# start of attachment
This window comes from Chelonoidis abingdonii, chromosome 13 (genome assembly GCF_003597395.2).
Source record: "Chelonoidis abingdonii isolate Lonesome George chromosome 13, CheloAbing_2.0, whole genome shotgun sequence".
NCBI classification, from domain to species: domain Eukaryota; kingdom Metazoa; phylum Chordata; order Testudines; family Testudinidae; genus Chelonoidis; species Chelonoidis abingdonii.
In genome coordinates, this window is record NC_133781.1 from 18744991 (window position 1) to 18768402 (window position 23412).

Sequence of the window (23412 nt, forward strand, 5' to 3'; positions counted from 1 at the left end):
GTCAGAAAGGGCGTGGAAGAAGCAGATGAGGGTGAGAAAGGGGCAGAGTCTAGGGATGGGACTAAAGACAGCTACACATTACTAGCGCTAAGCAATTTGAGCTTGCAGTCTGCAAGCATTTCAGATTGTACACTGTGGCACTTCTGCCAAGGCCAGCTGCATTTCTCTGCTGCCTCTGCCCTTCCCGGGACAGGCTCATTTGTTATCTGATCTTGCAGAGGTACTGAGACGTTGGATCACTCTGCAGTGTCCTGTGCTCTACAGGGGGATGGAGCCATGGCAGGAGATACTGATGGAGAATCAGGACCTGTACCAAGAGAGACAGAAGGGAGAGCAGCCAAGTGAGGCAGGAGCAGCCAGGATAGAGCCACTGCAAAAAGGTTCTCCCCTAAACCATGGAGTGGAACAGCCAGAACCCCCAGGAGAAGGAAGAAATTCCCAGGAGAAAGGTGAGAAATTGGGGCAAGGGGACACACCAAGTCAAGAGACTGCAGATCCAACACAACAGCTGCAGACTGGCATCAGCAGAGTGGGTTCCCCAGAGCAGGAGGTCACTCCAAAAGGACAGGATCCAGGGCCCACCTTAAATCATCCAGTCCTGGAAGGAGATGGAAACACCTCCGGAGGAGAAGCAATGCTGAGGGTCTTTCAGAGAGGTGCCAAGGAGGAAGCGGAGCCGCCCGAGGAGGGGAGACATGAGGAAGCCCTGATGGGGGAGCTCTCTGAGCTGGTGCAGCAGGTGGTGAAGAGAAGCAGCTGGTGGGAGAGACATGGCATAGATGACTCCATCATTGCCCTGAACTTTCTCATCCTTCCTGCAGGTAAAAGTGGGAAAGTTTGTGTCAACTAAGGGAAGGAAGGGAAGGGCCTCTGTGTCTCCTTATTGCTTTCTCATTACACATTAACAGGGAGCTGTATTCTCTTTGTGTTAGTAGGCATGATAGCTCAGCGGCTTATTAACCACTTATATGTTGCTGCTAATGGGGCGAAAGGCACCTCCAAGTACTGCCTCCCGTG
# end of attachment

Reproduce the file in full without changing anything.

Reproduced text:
This window comes from Chelonoidis abingdonii, chromosome 13 (genome assembly GCF_003597395.2).
Source record: "Chelonoidis abingdonii isolate Lonesome George chromosome 13, CheloAbing_2.0, whole genome shotgun sequence".
NCBI classification, from domain to species: domain Eukaryota; kingdom Metazoa; phylum Chordata; order Testudines; family Testudinidae; genus Chelonoidis; species Chelonoidis abingdonii.
In genome coordinates, this window is record NC_133781.1 from 18744991 (window position 1) to 18768402 (window position 23412).

Sequence of the window (23412 nt, forward strand, 5' to 3'; positions counted from 1 at the left end):
GTCAGAAAGGGCGTGGAAGAAGCAGATGAGGGTGAGAAAGGGGCAGAGTCTAGGGATGGGACTAAAGACAGCTACACATTACTAGCGCTAAGCAATTTGAGCTTGCAGTCTGCAAGCATTTCAGATTGTACACTGTGGCACTTCTGCCAAGGCCAGCTGCATTTCTCTGCTGCCTCTGCCCTTCCCGGGACAGGCTCATTTGTTATCTGATCTTGCAGAGGTACTGAGACGTTGGATCACTCTGCAGTGTCCTGTGCTCTACAGGGGGATGGAGCCATGGCAGGAGATACTGATGGAGAATCAGGACCTGTACCAAGAGAGACAGAAGGGAGAGCAGCCAAGTGAGGCAGGAGCAGCCAGGATAGAGCCACTGCAAAAAGGTTCTCCCCTAAACCATGGAGTGGAACAGCCAGAACCCCCAGGAGAAGGAAGAAATTCCCAGGAGAAAGGTGAGAAATTGGGGCAAGGGGACACACCAAGTCAAGAGACTGCAGATCCAACACAACAGCTGCAGACTGGCATCAGCAGAGTGGGTTCCCCAGAGCAGGAGGTCACTCCAAAAGGACAGGATCCAGGGCCCACCTTAAATCATCCAGTCCTGGAAGGAGATGGAAACACCTCCGGAGGAGAAGCAATGCTGAGGGTCTTTCAGAGAGGTGCCAAGGAGGAAGCGGAGCCGCCCGAGGAGGGGAGACATGAGGAAGCCCTGATGGGGGAGCTCTCTGAGCTGGTGCAGCAGGTGGTGAAGAGAAGCAGCTGGTGGGAGAGACATGGCATAGATGACTCCATCATTGCCCTGAACTTTCTCATCCTTCCTGCAGGTAAAAGTGGGAAAGTTTGTGTCAACTAAGGGAAGGAAGGGAAGGGCCTCTGTGTCTCCTTATTGCTTTCTCATTACACATTAACAGGGAGCTGTATTCTCTTTGTGTTAGTAGGCATGATAGCTCAGCGGCTTATTAACCACTTATATGTTGCTGCTAATGGGGCGAAAGGCACCTCCAAGTACTGCCTCCCGTG